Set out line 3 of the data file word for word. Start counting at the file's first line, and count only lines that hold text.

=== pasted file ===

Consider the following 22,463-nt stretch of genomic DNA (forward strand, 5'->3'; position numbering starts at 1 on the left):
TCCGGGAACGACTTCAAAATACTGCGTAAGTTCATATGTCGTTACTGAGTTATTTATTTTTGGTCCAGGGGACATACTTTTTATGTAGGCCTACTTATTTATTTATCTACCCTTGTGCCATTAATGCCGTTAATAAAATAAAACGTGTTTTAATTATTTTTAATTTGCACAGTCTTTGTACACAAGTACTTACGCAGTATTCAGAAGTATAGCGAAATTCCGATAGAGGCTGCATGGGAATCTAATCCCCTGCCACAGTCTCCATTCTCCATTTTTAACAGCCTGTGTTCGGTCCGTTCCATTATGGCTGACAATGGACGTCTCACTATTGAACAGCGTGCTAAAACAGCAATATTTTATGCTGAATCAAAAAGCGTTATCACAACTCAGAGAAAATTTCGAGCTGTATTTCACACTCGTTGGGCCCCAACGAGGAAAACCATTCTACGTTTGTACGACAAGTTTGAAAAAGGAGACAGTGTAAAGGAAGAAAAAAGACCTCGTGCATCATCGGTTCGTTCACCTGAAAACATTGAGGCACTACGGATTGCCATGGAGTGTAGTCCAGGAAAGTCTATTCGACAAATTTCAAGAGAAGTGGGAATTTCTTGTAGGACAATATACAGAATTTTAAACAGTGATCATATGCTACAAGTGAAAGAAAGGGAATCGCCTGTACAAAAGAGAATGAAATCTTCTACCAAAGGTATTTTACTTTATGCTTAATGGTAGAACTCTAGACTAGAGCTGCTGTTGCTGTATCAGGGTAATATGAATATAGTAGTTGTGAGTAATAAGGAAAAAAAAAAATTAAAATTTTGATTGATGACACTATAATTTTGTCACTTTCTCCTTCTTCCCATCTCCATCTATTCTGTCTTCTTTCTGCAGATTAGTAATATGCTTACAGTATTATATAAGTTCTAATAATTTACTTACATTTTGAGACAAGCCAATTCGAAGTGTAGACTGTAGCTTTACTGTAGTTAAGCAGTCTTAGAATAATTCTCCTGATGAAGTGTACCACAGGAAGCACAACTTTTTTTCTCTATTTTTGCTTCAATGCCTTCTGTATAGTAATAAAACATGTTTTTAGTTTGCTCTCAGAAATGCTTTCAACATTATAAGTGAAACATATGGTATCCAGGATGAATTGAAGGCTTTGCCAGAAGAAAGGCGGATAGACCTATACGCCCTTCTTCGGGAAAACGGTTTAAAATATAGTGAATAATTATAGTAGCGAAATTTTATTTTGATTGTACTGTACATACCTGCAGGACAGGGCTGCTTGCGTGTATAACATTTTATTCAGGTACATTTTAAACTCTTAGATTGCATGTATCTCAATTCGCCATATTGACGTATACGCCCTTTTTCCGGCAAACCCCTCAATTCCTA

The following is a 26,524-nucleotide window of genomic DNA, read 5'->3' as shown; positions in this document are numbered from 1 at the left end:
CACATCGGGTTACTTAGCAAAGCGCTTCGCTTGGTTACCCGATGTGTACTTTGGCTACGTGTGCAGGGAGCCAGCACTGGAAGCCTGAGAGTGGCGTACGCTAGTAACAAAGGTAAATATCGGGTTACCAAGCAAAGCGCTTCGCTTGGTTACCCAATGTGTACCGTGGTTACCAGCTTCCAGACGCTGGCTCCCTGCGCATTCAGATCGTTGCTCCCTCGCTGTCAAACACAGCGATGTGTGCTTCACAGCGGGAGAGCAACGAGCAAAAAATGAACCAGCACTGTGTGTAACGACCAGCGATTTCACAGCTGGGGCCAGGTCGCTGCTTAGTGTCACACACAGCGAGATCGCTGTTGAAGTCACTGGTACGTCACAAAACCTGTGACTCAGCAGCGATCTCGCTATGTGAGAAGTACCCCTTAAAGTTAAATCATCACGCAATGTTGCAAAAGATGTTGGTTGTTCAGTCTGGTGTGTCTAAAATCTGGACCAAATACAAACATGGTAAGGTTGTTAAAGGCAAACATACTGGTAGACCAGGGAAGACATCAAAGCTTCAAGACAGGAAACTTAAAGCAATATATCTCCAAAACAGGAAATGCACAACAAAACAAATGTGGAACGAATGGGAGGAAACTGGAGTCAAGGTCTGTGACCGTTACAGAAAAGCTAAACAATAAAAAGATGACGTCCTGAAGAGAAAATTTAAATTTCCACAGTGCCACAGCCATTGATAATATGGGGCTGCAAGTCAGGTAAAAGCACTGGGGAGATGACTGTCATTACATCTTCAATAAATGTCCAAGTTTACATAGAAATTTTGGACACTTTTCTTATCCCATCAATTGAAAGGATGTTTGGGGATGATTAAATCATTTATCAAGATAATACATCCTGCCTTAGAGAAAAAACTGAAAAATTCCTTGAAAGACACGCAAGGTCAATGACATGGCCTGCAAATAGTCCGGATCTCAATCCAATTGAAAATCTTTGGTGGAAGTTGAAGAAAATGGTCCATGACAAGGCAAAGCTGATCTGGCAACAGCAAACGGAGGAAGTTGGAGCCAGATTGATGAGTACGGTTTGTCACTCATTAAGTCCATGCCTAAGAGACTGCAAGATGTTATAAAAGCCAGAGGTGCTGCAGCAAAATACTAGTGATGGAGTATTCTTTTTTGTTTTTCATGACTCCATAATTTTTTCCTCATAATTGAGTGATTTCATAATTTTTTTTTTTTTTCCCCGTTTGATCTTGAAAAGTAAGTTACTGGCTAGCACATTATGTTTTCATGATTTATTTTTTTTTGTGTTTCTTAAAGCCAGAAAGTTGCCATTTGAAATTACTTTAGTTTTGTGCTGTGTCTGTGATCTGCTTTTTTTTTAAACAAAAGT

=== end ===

The following is a 26,524-nucleotide window of genomic DNA, read 5'->3' as shown; positions in this document are numbered from 1 at the left end: